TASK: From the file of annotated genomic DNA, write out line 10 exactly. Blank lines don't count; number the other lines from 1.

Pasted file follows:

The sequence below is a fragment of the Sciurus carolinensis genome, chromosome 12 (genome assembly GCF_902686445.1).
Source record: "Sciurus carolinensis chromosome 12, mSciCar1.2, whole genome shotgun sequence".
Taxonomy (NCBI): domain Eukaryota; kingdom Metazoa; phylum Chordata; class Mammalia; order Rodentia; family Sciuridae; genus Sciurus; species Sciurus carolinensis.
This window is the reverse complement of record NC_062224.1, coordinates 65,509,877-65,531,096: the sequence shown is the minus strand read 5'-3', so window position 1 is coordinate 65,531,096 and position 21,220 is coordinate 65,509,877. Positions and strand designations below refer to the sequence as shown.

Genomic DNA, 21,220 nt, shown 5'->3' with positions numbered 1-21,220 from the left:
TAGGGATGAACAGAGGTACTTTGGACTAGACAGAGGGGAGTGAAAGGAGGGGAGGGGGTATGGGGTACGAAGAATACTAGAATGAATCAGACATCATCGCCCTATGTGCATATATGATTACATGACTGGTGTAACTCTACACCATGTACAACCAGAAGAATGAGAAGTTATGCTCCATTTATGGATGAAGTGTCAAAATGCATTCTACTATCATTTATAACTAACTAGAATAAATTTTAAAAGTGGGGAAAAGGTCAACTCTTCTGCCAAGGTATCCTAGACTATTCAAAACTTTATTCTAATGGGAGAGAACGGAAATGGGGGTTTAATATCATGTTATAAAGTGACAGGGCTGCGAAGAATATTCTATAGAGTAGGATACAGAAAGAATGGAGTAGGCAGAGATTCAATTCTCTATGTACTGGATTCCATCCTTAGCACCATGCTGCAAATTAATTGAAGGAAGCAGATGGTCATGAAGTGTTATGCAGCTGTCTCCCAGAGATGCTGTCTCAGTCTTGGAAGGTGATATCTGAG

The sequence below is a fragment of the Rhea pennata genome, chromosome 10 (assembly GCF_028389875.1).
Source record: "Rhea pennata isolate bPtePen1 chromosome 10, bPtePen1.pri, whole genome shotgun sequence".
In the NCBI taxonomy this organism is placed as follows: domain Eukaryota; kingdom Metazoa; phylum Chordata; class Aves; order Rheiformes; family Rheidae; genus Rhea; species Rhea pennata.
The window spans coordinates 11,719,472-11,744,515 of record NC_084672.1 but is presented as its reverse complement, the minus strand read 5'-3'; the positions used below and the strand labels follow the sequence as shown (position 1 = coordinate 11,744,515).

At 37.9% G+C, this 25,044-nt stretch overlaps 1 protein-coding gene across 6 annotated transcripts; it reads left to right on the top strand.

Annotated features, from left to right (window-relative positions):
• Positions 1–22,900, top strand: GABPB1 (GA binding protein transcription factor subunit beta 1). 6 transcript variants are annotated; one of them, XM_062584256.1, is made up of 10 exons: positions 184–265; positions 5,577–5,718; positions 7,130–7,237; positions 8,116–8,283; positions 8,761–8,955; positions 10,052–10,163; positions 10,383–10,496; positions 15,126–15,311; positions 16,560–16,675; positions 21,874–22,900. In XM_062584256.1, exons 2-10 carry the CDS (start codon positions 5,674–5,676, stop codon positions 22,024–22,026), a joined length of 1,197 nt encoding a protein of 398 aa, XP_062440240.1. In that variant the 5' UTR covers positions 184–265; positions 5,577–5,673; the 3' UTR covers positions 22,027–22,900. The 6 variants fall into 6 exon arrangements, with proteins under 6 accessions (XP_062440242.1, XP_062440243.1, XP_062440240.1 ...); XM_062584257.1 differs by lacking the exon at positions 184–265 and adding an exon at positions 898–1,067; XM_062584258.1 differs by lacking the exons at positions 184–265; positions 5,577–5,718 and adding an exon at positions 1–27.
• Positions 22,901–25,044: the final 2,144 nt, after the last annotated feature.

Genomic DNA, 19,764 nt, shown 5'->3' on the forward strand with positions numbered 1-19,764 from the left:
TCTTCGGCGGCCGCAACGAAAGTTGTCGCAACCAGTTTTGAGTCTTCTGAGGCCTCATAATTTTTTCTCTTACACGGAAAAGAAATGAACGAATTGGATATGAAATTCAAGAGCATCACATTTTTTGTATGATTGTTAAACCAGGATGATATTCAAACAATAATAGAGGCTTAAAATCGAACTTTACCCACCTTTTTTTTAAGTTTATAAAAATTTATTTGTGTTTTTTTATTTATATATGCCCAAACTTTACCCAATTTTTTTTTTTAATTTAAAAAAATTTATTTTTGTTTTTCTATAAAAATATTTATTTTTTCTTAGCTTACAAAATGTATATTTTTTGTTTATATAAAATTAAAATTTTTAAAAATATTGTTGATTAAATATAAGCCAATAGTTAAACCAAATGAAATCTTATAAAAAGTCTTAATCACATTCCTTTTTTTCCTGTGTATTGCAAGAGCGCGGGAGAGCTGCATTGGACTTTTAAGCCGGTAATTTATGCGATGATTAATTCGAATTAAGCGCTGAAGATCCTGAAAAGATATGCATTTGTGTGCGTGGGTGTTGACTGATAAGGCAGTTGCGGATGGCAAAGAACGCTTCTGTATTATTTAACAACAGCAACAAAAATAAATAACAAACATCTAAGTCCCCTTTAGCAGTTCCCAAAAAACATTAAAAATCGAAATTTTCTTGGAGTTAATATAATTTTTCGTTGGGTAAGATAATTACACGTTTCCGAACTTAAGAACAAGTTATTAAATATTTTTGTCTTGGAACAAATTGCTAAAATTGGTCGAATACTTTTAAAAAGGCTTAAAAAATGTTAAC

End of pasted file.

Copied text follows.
The window spans coordinates 11,719,472-11,744,515 of record NC_084672.1 but is presented as its reverse complement, the minus strand read 5'-3'; the positions used below and the strand labels follow the sequence as shown (position 1 = coordinate 11,744,515).